Tile Fireplace Surround Ideas

Tile Fireplace Surround Ideas

Tile Fireplace Surround Ideas

Looking for design inspiration for your fireplace surround?

Tile Fireplace Surround Ideas – With so many different types of fire now available it can be easy to become confused when looking for ideas. Let us help make things a little more straightforward!

Fireplace Tiles for Open Fires and Stoves

Traditional wood or coal fires give off a lot of heat when lit, and their ability to quickly warm your home is one of the most attractive attributes of these kind of fires. With such heat comes a stressful environment for the tiles that surround your fireplace and for this reason it is essential that you choose fireplace tiles that are suitable for the environment they are intended for. We would steer you away from the use of natural stone, the reasoning here being that if the stone contains ‘veins’ which run through it, the intense heat of an open fire can expand the tile so that when cooling takes place, the shrinking back of the stone and the non-uniformity in its structure can lead to cracks.

At Firetile we produce glazed fireplace tiles that are capable of withstanding temperatures of up to 1000 Degrees, which is well above temperatures generated by normal fires! Our fireplace tiles have been developed to perform in these extreme temperatures.

At Firetile we produce a dedicated range of ceramic fireplace tiles or porcelain fireplace tiles which are ideal for the purpose of withstanding extreme temperatures whilst providing considerable and lasting aesthetic appeal.

Fireplace Tiles for Gas and Electric Fires

As gas and electric fires do not give off direct heat in the same way as open fires, there is a much lower chance of damage and stains appearing on these fireplace tiles. For this reason, you can actually use any type of tile you want, within reason, to to create a hearth or fire surround. While this may be true, creating a fireplace from traditional fireplace tiles will give a more ‘authentic’ appearance to your project and compliment your interior design theme.

The History of the Tile Fireplace Surround

Over many years the particular design of fireplaces has evolved. Originally the ideas entered around function and necessity but these quickly developed as interior design considerations and trends came to bear on this basic function to incorporate the importance of aesthetic appearance. The earliest examples were really mere ‘fire pits’ when compared to modern fireplaces. These early fireplaces were chiefly used for warmth on cold days and nights, as well as for cooking. Crucially, they also functioned as a gathering place within the home, a use that many people who have an open fire will still tell you is one of the nicest things about having a real fire.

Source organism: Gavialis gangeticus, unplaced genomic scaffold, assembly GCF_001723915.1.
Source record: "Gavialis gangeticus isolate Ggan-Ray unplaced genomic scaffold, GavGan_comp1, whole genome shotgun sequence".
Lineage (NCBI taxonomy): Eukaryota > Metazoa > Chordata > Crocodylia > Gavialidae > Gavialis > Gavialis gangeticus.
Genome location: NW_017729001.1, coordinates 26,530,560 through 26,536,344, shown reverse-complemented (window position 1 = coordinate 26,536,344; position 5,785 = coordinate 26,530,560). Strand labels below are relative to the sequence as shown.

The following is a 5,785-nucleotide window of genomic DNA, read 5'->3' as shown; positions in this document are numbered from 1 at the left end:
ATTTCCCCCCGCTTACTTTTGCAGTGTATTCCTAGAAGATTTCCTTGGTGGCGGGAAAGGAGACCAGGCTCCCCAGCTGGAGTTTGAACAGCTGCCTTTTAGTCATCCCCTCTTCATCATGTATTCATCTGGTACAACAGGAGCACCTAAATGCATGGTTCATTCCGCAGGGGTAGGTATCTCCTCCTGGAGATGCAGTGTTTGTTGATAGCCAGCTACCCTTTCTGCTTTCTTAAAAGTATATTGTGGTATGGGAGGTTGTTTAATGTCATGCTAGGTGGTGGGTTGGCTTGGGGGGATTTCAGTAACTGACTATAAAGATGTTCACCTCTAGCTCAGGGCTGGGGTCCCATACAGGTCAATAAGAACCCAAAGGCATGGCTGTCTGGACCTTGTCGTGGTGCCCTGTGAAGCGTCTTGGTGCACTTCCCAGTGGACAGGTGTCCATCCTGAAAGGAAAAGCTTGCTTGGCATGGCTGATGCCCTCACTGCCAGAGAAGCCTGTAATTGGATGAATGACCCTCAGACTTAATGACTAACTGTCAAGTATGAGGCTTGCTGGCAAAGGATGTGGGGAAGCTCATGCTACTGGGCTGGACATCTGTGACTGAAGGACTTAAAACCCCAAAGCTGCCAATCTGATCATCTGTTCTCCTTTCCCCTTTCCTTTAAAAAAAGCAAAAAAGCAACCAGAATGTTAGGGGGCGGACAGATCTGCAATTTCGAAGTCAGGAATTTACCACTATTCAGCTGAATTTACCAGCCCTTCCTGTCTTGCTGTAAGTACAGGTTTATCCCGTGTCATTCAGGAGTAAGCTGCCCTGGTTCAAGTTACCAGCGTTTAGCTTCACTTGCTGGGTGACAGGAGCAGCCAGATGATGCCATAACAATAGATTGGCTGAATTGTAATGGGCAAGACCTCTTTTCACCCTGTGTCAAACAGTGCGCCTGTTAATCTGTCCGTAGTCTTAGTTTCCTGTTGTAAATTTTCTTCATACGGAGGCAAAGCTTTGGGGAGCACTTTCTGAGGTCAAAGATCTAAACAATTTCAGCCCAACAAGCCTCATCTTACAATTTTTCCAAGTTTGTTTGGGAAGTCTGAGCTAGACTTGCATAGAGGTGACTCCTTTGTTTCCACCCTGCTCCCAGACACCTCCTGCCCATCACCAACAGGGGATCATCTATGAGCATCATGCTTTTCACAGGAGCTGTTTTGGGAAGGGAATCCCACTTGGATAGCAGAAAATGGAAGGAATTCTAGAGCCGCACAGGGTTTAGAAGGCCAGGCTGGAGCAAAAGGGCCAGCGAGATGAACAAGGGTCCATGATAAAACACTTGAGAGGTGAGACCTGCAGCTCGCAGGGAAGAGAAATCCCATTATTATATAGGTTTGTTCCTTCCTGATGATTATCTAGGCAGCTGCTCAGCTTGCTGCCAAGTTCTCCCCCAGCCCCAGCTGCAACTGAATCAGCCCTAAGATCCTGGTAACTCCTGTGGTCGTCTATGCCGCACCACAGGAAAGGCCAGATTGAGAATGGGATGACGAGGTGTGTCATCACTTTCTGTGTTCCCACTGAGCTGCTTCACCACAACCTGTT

There were many defects found in the early fireplace designs. With the industrial revolution there came housing developments that required standardisation of fireplaces dimensions and materials. The most renowned fireplace designers of this era were the Adam Brothers. They perfected a style of fireplace design that was used for many generations. Their fireplace style was more brightly lit, more compact and had an emphasis on the quality of the materials used in their construction.

By the 19th Century most of the new fireplaces that were constructed consisted of two parts, these being the fire surround and the insert. The fire surround comprised of the mantlepiece and sides supports, often in wood, marble or granite. The insert was where the fire itself burned. The insert was usually made of cast iron. The insert was many times backed with decorative fireplace tiles.

Our Top Selling Tiles

£1.88 exc VAT

Victorian Green 102x102x9mm (4x4") Plain Tile - Victorian reproduction tile made in England using traditional methods.

£0.50 exc VAT

Black Non-Slip Porcelain Floor Tile 96x96x8mm Plain with HSE Pendulum Test slip ratings of 60 (DRY) and 37 (WET)

£1.06 exc VAT

Black Non-Slip Porcelain Floor Tile 146x146x8mm Plain with HSE Pendulum Test slip ratings of 60 (DRY) and 37 (WET)